Cart (Loading....) | Create Account
Close category search window
 

Linearly-Constrained Minimum-Variance Method for Spherical Microphone Arrays Based on Plane-Wave Decomposition of the Sound Field

Sign In

Cookies must be enabled to login.After enabling cookies , please use refresh or reload or ctrl+f5 on the browser for the login options.

Formats Non-Member Member
$31 $13
Learn how you can qualify for the best price for this item!
Become an IEEE Member or Subscribe to
IEEE Xplore for exclusive pricing!
close button

puzzle piece

IEEE membership options for an individual and IEEE Xplore subscriptions for an organization offer the most affordable access to essential journal articles, conference papers, standards, eBooks, and eLearning courses.

Learn more about:

IEEE membership

IEEE Xplore subscriptions

2 Author(s)
Peled, Y. ; Dept. of Electr. & Comput. Eng., Ben-Gurion Univ. of the Negev, Beer-Sheva, Israel ; Rafaely, B.

Speech signals recorded in real environments may be corrupted by ambient noise and reverberation. Therefore, noise reduction and dereverberation algorithms for speech enhancement are typically employed in speech communication systems. Although microphone arrays are useful in reducing the effect of noise and reverberation, existing methods have limited success in significantly removing both reverberation and noise in real environments. This paper presents a method for noise reduction and dereverberation that overcomes some of the limitations of previous methods. The method uses a spherical microphone array to achieve plane-wave decomposition (PWD) of the sound field, based on direction-of-arrival (DOA) estimation of the desired signal and its reflections. A multi-channel linearly-constrained minimum-variance (LCMV) filter is introduced to achieve further noise reduction. The PWD beamformer achieves dereverberation while the LCMV filter reduces the uncorrelated noise with a controllable dereverberation constraint. In contrast to other methods, the proposed method employs DOA estimation, rather than room impulse response identification, to achieve dereverberation, and relative transfer function (RTF) estimation between the source reflections to achieve noise reduction while avoiding signal cancellation. The paper includes a simulation investigation and an experimental study, comparing the proposed method to currently available methods.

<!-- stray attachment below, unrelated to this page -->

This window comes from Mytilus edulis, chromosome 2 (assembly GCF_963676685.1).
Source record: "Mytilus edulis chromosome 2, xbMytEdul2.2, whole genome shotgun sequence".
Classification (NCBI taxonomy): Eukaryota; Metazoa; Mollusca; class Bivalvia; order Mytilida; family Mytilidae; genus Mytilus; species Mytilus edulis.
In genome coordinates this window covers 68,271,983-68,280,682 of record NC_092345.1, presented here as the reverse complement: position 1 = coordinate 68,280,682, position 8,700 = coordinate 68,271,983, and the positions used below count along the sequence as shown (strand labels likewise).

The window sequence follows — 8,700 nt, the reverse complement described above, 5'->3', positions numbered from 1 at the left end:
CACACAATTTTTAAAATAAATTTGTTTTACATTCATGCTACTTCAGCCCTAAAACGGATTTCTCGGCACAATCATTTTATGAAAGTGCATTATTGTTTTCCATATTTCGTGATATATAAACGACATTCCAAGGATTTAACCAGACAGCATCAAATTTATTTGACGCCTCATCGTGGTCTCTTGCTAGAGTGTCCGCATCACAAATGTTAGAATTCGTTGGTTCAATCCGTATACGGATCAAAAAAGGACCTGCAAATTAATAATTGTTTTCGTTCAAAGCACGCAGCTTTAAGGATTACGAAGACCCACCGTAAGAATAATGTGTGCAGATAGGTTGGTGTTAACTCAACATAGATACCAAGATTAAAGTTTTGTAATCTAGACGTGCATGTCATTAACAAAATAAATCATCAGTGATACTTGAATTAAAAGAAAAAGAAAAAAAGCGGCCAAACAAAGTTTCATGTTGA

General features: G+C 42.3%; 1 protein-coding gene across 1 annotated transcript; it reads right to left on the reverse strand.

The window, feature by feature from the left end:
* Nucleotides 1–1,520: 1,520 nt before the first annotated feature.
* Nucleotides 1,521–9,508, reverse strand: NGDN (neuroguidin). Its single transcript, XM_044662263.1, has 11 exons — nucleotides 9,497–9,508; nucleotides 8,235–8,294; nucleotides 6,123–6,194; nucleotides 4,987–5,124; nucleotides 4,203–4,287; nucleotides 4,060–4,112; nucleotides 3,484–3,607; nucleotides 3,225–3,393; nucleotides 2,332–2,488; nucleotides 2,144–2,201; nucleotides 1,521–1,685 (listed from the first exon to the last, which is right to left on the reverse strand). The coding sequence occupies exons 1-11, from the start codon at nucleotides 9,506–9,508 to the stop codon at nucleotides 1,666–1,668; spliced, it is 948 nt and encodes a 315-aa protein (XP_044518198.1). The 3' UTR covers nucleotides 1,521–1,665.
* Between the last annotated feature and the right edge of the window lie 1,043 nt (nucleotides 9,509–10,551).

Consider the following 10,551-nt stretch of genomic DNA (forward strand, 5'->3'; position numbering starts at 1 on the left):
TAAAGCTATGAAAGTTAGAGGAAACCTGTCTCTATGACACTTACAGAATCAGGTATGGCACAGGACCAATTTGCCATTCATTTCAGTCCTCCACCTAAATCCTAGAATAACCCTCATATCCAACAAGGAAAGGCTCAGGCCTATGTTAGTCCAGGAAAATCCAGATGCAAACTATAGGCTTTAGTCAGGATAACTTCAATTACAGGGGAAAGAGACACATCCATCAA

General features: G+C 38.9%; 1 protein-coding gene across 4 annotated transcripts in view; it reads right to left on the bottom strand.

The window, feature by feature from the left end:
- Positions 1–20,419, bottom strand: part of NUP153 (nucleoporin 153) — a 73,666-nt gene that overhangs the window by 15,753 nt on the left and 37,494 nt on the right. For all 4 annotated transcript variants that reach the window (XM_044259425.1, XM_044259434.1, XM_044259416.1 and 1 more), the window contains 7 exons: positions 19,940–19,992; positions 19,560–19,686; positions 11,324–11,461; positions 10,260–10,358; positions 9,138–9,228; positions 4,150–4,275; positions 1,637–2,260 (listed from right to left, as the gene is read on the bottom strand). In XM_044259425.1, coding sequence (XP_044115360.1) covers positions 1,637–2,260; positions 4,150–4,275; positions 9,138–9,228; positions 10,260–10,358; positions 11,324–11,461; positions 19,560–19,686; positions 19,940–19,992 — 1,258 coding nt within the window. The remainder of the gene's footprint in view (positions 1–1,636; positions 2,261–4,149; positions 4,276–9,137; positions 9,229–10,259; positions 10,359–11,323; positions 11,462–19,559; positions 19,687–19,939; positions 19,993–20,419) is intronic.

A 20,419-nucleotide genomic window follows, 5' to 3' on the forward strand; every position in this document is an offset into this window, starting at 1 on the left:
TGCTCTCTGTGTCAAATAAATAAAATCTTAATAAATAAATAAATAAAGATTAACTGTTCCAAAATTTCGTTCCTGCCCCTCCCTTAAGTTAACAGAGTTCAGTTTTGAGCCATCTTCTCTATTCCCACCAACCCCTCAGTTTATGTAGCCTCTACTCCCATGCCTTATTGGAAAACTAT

Published in:

Audio, Speech, and Language Processing, IEEE Transactions on  (Volume:21 ,  Issue: 12 )

Date of Publication:

Dec. 2013

Need Help?


IEEE Advancing Technology for Humanity About IEEE Xplore | Contact | Help | Terms of Use | Nondiscrimination Policy | Site Map | Privacy & Opting Out of Cookies

A not-for-profit organization, IEEE is the world's largest professional association for the advancement of technology.
© Copyright 2014 IEEE - All rights reserved. Use of this web site signifies your agreement to the terms and conditions.